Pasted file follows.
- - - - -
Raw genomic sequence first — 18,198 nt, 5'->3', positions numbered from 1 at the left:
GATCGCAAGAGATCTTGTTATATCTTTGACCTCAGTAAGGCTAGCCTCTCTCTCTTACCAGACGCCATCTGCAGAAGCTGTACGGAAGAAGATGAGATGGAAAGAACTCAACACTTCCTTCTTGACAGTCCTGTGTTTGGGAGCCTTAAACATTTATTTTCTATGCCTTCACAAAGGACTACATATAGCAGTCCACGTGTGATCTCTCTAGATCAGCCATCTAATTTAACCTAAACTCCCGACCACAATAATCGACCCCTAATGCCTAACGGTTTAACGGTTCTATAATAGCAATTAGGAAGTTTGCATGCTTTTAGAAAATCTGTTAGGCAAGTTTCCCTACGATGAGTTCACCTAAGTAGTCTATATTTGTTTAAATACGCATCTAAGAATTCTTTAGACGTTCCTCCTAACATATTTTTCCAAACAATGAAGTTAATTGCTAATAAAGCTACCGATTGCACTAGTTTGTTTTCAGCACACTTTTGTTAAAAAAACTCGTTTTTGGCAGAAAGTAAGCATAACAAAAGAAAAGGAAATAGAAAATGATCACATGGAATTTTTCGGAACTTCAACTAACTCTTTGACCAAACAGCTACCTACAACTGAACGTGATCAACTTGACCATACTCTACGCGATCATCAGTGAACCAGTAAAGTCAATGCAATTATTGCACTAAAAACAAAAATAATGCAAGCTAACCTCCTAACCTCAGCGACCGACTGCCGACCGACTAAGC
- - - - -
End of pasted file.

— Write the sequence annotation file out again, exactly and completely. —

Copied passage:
Raw genomic sequence first — 18,198 nt, 5'->3', positions numbered from 1 at the left:
GATCGCAAGAGATCTTGTTATATCTTTGACCTCAGTAAGGCTAGCCTCTCTCTCTTACCAGACGCCATCTGCAGAAGCTGTACGGAAGAAGATGAGATGGAAAGAACTCAACACTTCCTTCTTGACAGTCCTGTGTTTGGGAGCCTTAAACATTTATTTTCTATGCCTTCACAAAGGACTACATATAGCAGTCCACGTGTGATCTCTCTAGATCAGCCATCTAATTTAACCTAAACTCCCGACCACAATAATCGACCCCTAATGCCTAACGGTTTAACGGTTCTATAATAGCAATTAGGAAGTTTGCATGCTTTTAGAAAATCTGTTAGGCAAGTTTCCCTACGATGAGTTCACCTAAGTAGTCTATATTTGTTTAAATACGCATCTAAGAATTCTTTAGACGTTCCTCCTAACATATTTTTCCAAACAATGAAGTTAATTGCTAATAAAGCTACCGATTGCACTAGTTTGTTTTCAGCACACTTTTGTTAAAAAAACTCGTTTTTGGCAGAAAGTAAGCATAACAAAAGAAAAGGAAATAGAAAATGATCACATGGAATTTTTCGGAACTTCAACTAACTCTTTGACCAAACAGCTACCTACAACTGAACGTGATCAACTTGACCATACTCTACGCGATCATCAGTGAACCAGTAAAGTCAATGCAATTATTGCACTAAAAACAAAAATAATGCAAGCTAACCTCCTAACCTCAGCGACCGACTGCCGACCGACTAAGC